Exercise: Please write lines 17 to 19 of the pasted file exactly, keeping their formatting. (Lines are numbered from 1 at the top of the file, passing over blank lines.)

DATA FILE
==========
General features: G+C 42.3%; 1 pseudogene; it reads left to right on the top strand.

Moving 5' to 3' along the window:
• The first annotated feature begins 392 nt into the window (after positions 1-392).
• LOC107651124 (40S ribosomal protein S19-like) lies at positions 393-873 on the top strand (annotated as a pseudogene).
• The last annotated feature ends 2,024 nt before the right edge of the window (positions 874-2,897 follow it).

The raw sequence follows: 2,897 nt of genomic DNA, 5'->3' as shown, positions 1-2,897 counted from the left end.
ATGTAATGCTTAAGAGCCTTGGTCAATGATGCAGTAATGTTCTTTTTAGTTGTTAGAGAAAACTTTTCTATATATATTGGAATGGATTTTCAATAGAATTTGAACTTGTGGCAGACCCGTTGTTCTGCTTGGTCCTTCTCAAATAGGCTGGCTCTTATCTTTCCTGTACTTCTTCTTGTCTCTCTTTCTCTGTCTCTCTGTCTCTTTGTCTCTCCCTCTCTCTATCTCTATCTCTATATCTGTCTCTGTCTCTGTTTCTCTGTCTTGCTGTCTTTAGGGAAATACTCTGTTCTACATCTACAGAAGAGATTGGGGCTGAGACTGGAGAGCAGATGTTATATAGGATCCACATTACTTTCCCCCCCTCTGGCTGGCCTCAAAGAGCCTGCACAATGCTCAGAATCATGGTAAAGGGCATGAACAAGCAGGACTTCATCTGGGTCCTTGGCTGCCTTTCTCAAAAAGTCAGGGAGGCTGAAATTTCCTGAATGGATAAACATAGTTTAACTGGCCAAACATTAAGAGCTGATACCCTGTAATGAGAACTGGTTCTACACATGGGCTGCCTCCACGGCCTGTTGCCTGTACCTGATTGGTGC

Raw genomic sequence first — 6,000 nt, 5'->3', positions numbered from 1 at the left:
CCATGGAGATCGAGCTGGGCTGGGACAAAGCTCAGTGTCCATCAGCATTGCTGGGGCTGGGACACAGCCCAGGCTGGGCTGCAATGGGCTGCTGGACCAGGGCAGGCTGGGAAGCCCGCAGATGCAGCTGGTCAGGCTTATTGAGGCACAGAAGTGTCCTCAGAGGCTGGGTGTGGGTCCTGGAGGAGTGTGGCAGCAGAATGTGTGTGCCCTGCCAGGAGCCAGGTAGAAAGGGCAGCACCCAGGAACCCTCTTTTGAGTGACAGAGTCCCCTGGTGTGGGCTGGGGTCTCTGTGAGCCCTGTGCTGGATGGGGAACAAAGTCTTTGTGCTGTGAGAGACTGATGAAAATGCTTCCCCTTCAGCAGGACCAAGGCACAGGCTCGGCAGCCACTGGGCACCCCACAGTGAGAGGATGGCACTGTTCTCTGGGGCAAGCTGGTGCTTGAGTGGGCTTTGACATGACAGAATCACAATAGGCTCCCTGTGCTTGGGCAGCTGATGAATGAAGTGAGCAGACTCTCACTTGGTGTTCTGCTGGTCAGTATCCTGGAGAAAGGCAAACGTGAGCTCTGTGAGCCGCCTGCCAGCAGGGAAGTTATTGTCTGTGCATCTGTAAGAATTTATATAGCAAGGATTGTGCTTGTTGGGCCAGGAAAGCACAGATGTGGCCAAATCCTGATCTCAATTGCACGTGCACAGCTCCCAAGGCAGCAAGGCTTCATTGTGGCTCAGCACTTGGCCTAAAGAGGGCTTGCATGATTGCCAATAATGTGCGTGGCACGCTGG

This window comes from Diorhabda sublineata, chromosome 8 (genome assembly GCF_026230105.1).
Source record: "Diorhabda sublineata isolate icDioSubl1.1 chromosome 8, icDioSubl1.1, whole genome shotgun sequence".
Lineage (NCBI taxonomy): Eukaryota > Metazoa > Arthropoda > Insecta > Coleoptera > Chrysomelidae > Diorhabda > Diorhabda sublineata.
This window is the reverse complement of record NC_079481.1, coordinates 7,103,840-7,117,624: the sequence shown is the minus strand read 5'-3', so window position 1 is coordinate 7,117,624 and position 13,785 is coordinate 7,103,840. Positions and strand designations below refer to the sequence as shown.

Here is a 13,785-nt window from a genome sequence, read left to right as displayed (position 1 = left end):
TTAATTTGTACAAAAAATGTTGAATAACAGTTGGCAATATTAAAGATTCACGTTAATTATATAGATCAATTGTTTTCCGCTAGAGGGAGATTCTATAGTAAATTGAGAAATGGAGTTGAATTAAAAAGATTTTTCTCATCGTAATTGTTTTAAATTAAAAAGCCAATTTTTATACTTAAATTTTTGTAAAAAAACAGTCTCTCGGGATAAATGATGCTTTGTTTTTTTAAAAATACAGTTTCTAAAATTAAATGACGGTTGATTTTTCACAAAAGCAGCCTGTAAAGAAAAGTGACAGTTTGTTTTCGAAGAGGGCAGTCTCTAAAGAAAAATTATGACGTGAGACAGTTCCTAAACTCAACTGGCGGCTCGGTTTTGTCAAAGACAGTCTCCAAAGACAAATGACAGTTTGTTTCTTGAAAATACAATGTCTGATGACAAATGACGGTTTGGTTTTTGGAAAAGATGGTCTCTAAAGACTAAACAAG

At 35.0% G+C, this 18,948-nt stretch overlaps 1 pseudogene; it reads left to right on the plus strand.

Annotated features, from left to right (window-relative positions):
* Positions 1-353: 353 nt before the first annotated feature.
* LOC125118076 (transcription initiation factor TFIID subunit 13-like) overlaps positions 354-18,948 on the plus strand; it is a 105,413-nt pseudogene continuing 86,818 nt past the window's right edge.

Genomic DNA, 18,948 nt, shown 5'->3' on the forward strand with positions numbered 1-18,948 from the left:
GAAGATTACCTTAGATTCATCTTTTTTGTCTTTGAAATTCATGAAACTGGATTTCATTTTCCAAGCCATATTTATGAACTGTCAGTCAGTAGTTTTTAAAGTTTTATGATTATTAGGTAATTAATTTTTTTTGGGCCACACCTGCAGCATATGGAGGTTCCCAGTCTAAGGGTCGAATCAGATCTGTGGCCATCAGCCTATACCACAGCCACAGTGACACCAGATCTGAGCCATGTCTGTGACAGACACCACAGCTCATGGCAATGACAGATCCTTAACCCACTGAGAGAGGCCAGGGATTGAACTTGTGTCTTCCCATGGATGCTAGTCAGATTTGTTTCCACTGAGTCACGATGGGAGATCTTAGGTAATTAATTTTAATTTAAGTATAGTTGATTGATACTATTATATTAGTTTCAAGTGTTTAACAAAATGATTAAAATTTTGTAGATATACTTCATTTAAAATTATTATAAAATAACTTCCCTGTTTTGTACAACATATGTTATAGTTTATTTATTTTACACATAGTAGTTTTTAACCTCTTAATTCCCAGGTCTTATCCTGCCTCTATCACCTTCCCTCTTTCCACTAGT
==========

Annotated features, from left to right (window-relative positions):
* Positions 1-353: 353 nt before the first annotated feature.
* LOC125118076 (transcription initiation factor TFIID subunit 13-like) overlaps positions 354-18,948 on the plus strand; it is a 105,413-nt pseudogene continuing 86,818 nt past the window's right edge.